The Virtues of Speaking English - British Style - an American Tourist in London
American vs British English?
If you have visited the UK or if you know someone explicably British, you will find that America and Britain speak the English language differently, in some regards.
Try out your "English" and listen for slight inflections in a typically British environment - such as Harrod's Luxury Department Store.
The London Underground
Is It a Subway or Tube?
In the US, we ride a subway; in the UK it is called the tube.
In the US, at a subway station, we might say “doors closing" or "stay clear of the doors.”
The British say “mind the door” or more familiarly on the tube the voice on the speaker will say “mind the gap” in regards to the space between the train and platform.
British Phone Booths
In the US, our currency is in dollars, the British use pounds.
In America, we use cell phones; in Britain they are called mobiles.
In the US, we call our accommodations bathrooms (for women or men). To the British they are called toilets (for ladies or gents).
In the US, telephone booths are extinct (except perhaps for Clark Kent), in the UK they are bright red and are actually functional!
A Pickle and Building With the Same Name?
With England being ever so close to France (2 ½ hours by Eurostar train), a tourist will find many French influences in the “English” language.
The zucchini vegetable in the UK is called courgette and you will find it designated as such on menus.
Speaking about vegetables, let's discuss what Americans call a small pickle - a gherkin.
In the UK they affectionately call a building by the same name. (The Swiss Re building, visible in the center of the photo).
When visiting the UK, do not ask for a California wine such as White Zinfandel, the British will give you a peculiar look and say that French wines are preferable.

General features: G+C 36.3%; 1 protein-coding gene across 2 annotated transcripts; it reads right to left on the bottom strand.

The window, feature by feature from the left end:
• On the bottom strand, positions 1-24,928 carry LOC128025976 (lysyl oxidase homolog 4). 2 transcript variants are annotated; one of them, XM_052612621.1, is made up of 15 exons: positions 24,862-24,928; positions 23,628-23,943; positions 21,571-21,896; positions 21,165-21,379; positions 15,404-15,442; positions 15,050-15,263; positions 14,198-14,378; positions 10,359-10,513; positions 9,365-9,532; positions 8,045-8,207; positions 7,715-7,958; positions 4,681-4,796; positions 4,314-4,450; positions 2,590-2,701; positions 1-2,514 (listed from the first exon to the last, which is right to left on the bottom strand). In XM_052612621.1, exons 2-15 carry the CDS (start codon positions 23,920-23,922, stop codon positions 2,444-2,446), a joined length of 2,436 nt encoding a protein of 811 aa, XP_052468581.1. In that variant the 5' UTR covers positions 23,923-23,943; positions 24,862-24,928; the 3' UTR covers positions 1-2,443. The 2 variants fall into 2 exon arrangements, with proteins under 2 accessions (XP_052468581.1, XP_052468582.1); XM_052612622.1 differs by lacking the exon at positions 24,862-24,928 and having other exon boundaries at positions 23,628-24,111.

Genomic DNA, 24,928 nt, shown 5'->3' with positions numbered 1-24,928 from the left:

UK's Royal Mail
Post Office Lingo
In the US, we will say we are “putting a letter in the mail.” The British say they will “post a letter” or “put it in the post.”
Since I stayed at a hotel in Kensington, the Post Office was in walking distance. I didn't find the postal workers to be friendly or helpful in my quest to find the right size box to ship books back to the US.
I would say the term 'snail mail' must have begun in the UK, as it took some time to arrive.
In the US, we would ask for a book of tickets or stamps, in England they ask for a carnet.
In the US, we ask a question; in the UK they ask a querie.
The Pleasure of Coffee
Coffee Sizes Do Matter
Coffee is a beloved beverage around the world. It can be quite daunting when ordering a beverage across the Atlantic.
At Costa Coffee in the UK, their sizes are primo, medio, and Massimo.
In the US we would ask for small, medium, or large size.
At Starbucks in the UK, their sizes are short, tall, grande, venti. The US alone will have a new even larger size, trenta.
it is interesting how we can have different names for the same things.
As they would say in France: Vive la différence!
All photos are by the author Camille Gizzarelli. The same great camera I took to Europe is the Canon below.
Visiting the UK
The UK is predominantly an English speaking country, making it more desirable for Americans to visit. If you are an American traveling abroad, always be sure to register online with the US embassy as to your itinerary in the event there is a security problem.
I visited London and Paris in 2011 and the day I arrived, riots broke out in London. I'm sure if I was in any danger, the state department would have notified me.
Relax, and enjoy your trip!
The British say "Cherrio" as a farewell but I'll say "See you soon" instead. I loved London and the countryside so much I dream about going back, which I hope too, someday soon. See you there!